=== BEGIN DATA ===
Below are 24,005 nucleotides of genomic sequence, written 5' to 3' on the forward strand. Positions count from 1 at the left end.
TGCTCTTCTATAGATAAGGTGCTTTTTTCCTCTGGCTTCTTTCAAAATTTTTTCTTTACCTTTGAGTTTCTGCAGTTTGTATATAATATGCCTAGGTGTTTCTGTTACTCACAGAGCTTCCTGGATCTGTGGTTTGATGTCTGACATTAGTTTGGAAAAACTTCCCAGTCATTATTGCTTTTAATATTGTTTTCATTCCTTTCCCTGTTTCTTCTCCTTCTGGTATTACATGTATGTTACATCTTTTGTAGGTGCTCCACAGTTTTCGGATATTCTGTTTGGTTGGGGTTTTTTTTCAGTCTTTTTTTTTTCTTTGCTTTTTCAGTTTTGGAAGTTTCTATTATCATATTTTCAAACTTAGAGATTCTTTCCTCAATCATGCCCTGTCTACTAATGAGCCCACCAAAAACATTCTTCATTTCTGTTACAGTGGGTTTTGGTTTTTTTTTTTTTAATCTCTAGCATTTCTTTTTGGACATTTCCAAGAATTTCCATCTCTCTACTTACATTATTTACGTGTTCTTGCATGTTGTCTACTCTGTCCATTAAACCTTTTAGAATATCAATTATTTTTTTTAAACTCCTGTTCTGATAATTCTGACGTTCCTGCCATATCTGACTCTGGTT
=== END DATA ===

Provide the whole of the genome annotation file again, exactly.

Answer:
Below are 24,005 nucleotides of genomic sequence, written 5' to 3' on the forward strand. Positions count from 1 at the left end.
TGCTCTTCTATAGATAAGGTGCTTTTTTCCTCTGGCTTCTTTCAAAATTTTTTCTTTACCTTTGAGTTTCTGCAGTTTGTATATAATATGCCTAGGTGTTTCTGTTACTCACAGAGCTTCCTGGATCTGTGGTTTGATGTCTGACATTAGTTTGGAAAAACTTCCCAGTCATTATTGCTTTTAATATTGTTTTCATTCCTTTCCCTGTTTCTTCTCCTTCTGGTATTACATGTATGTTACATCTTTTGTAGGTGCTCCACAGTTTTCGGATATTCTGTTTGGTTGGGGTTTTTTTTCAGTCTTTTTTTTTTCTTTGCTTTTTCAGTTTTGGAAGTTTCTATTATCATATTTTCAAACTTAGAGATTCTTTCCTCAATCATGCCCTGTCTACTAATGAGCCCACCAAAAACATTCTTCATTTCTGTTACAGTGGGTTTTGGTTTTTTTTTTTTTAATCTCTAGCATTTCTTTTTGGACATTTCCAAGAATTTCCATCTCTCTACTTACATTATTTACGTGTTCTTGCATGTTGTCTACTCTGTCCATTAAACCTTTTAGAATATCAATTATTTTTTTTAAACTCCTGTTCTGATAATTCTGACGTTCCTGCCATATCTGACTCTGGTT